Which label is the most misleading? Voting underway in Germany

  • Misleading product labelling

foodwatch Germany will soon be awarding its special annual prize: the Goldener Windbeutel ("Golden Cream Puff"). It is an award that no company wants to receive, as it recognises the product with the most misleading label of the year. Public voting for the award opened in October and will run until 26th November. Click here if you would like to vote: www.goldener-windbeutel.de (in German)

Before launching the public vote the staff of foodwatch Germany had some difficult decisions to make. They could have nominated hundreds of misleading products. Due to inadequate regulations and a lack of political will to make our food laws consumer friendly, many forms of food fraud are not only legal but also very common. In the end we managed to narrow down the field to a group of five nominees that we felt best illustrated the many different ways consumers are being misled in the supermarket.

The nominees for 2017

  • a biscuit from Alete that is marketed as suitable for babies and contains 25% sugar
  • a vanilla-flavoured protein drink from Bauer with unnecessary added protein designed to take more money out of the consumer’s pocket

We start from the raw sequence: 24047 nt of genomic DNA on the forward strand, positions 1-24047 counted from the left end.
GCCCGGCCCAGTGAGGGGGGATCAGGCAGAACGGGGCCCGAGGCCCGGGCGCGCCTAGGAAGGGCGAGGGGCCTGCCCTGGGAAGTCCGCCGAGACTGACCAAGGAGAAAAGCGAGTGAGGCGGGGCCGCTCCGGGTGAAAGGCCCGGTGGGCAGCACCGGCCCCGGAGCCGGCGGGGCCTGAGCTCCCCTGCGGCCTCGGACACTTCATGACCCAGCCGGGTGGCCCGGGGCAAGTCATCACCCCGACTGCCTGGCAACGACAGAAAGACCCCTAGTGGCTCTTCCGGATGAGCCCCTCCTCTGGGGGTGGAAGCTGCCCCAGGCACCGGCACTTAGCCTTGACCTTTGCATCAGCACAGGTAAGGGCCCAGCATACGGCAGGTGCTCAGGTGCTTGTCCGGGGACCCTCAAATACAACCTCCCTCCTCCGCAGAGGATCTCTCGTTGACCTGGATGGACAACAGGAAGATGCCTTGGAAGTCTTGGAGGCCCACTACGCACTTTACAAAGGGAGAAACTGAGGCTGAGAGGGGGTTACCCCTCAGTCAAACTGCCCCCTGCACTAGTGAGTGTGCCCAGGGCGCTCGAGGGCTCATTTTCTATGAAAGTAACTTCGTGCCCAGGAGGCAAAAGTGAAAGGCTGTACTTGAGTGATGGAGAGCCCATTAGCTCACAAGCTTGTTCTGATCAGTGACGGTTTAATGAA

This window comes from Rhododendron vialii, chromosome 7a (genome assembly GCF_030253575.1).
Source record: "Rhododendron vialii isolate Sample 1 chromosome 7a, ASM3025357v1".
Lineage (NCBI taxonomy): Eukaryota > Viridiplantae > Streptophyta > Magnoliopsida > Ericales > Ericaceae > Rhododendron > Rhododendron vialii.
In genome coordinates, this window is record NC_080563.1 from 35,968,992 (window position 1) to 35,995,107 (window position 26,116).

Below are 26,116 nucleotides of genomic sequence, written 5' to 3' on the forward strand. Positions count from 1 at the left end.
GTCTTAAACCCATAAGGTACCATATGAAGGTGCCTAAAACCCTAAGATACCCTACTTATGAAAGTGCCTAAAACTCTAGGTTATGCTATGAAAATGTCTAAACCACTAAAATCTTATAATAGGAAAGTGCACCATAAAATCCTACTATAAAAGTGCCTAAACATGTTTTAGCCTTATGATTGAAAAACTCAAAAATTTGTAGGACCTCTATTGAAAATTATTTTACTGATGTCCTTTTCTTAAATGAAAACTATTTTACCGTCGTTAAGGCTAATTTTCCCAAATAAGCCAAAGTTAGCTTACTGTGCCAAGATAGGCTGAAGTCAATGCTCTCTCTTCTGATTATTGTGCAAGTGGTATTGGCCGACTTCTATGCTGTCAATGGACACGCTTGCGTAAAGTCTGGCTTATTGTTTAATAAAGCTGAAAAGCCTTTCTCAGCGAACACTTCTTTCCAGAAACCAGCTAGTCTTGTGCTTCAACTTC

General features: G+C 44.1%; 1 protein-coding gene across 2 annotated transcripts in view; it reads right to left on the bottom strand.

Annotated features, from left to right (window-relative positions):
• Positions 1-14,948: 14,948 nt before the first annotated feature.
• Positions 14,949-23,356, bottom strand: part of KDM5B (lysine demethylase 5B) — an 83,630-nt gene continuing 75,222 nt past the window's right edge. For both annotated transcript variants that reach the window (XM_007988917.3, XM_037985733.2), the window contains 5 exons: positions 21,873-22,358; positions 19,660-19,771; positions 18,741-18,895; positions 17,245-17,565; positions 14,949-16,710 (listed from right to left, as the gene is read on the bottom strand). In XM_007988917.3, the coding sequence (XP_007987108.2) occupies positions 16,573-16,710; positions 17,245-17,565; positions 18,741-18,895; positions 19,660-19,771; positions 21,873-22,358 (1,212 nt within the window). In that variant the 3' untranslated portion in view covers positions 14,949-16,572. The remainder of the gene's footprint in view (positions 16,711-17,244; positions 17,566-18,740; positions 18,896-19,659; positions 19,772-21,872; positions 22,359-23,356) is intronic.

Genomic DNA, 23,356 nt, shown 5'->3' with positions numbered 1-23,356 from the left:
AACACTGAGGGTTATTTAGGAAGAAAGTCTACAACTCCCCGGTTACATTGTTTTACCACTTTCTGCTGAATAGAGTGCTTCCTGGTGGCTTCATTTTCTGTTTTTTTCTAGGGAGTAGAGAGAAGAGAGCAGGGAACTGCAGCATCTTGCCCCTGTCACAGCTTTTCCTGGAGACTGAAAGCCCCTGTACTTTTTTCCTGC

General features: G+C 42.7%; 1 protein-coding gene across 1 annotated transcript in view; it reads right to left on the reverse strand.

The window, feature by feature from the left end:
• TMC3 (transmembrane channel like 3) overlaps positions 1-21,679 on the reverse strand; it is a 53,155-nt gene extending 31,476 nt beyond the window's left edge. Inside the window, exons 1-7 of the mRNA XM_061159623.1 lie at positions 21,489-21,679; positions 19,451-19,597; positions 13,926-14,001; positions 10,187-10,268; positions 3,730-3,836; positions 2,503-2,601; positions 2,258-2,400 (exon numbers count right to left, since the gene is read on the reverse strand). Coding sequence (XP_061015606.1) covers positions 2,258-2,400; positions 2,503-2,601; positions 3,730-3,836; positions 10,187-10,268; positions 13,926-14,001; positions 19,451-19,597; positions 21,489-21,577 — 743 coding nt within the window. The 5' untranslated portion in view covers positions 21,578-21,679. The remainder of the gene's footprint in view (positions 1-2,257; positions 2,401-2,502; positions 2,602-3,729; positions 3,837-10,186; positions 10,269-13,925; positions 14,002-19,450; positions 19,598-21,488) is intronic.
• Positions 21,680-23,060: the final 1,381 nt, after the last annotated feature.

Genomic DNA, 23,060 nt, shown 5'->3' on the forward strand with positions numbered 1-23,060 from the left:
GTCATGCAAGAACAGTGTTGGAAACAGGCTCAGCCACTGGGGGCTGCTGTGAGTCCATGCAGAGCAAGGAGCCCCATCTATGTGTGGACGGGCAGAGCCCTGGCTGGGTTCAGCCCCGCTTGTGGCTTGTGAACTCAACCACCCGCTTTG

• a canned oxtail soup from Continental Foods that contains no oxtail
  • a muesli from Kellogg’s that is marketed as a "breakfast of legends" in reference to its content of ancient grains, which is a mere 2.5%
  • a vegetable oil from Unilever that is advertised with the claim "three times more omega 3 than olive oil" but actually contains much less omega 3 than standard rapeseed oil

Read more about the nominees on foodnavigator.com.

Exposing irresponsible marketing practices since 2009

foodwatch has been organising annual awards for the most brazen advertising lie of the year in Germany since 2009 and in the Netherlands since 2010. Former award winners include Danone's Actimel, Natrena Stevia Kristalpoeder and Capri Sun.

Many companies whose products have been targeted by this anti-fraud campaign have responded by taking the respective product off the market or changing their labelling or recipes. For example, in 2012 the award went to Hipp, a German baby food manufacturer, for its sugary instant baby teas. Shortly after Hipp won the award the company stopped producing and selling this kind of tea.

However, foodwatch cannot give awards to all misleading products. There are just too many. Therefore, foodwatch is calling on all food manufacturers to use labels that are truthful and easy for consumers to understand. In addition, foodwatch is campaigning for the introduction of legislation that would put an end to misleading advertisements and labels.